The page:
I liked your response to a comment about business is business even when talking about social. It’s the integration of social analytics, technologies and tools into existing or new business intelligence that provides the real opportunity for business growth.

    Thanks again!


    • jacobmorgan

      Thanks for the comment. It’s definitely a starting point but I’m hoping it will evolve from here!

  • Subramanyan RG

    Hi Jacob,

    This framework is really good. It captures all aspects of the business strategy. Where it gets tricky is when you go down couple of layers into a detailed level that many organization pose challenges in one or more of these spheres. Identifying the challenges is easier but the how to fix gets tougher for most medium sized and large organization due to the inherent size and complexity of the organization.

    But definitely, I like the approach of doing away with the linear thinking. This is a good framework to begin an engagement.


    • research paper writing

      agree with you. plus i liked a lot that presenation. pictures look vey simple and help a lot in aunderstanding the general scheme… thanks a lot to the author!

    • jacobmorgan

      Thanks for the comment, I completely agree with you. Getting down deeper into the layers is definitely a tricky part which is why I feel it is better left for organizations to figure out how those layers fit within their organizations. I like to provide the high level framework and let organizations work from there…unless of course they are a client of ours :)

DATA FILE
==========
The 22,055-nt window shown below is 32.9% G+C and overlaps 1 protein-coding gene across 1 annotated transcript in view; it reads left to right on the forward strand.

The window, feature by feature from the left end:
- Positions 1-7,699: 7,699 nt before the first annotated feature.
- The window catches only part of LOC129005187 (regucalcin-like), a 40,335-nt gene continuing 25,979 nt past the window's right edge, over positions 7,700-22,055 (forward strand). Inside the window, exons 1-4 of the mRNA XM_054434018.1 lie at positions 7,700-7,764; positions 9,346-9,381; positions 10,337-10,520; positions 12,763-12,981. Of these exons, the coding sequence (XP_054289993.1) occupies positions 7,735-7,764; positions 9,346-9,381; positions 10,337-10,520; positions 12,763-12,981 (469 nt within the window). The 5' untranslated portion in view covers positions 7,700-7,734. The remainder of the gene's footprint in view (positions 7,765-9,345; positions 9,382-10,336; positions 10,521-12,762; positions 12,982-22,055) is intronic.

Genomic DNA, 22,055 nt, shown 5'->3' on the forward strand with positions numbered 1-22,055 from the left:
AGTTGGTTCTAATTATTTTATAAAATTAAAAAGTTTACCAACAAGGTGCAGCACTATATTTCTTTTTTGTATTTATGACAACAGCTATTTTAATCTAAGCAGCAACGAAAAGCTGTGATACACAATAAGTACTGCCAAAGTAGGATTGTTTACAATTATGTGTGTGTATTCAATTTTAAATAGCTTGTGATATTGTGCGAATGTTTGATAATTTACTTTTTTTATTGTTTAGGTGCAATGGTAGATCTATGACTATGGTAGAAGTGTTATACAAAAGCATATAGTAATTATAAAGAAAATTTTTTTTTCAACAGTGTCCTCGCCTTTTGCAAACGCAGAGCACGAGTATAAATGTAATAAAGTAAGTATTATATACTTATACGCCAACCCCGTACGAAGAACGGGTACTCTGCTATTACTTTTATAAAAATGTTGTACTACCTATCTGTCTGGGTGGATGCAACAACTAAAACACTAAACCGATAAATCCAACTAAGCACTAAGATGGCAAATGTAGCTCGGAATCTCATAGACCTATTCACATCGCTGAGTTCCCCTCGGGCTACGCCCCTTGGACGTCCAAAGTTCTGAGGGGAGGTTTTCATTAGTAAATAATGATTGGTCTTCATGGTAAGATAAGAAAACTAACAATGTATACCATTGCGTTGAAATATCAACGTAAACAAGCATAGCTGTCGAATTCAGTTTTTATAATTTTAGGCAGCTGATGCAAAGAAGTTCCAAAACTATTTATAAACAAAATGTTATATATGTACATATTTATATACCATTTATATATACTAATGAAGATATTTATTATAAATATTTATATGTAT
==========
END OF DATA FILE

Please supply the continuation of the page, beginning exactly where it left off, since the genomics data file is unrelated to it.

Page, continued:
Thanks for the kind words!

  • Gil Yehuda

    I agree with Peter’s comment — the framework is not social — it’s far more typical to most other business initiatives. In my opinion, this is what makes it so relevant and important. Moreover, this finding is consistent with what other thought leaders in this space have found to be true (I’m thinking of one of the recent Altimeter reports). Whereas “social” is the topic, the process of business is still business. You still have to pay attention to goals and measurements and processes etc. Real companies still operate as real companies — and trans-formative initiatives like “social” remind me of prior initiatives like “Quality” (in the late 80s), “ERP” in the early 90s, and “e-business” in the late 90s.

    I think it’s very healthy to view a social initiative as a business initiative, and not imagine that employees will self-organize the way consumers do around cool ideas. Employees still operate in a mechanism that operates with governance (we have managers and corporate goals) and marketplaces (we get salaries and bonuses) — so our behaviors are impacted and changed via the mechanisms of business transformation.

    Yes, Social is different — it is by definition more inclusive, egalitarian, and flatening to an organization. But I was very impressed with this framework because it makes sense to the way I think business think about initiative. just my opinion :-).

  • bovenaan in google

    Interesting post and thanks for sharing. Some things in here I have not thought about before.Thanks for making such a cool post which is really very well written.will be referring a lot of friends about this.Keep blogging

  • learn chinese

    really interesting, something to think about

  • Pattaya Photos

    thanks for this, great graphics as well

  • Tiny Pink

     some great ideas there, cool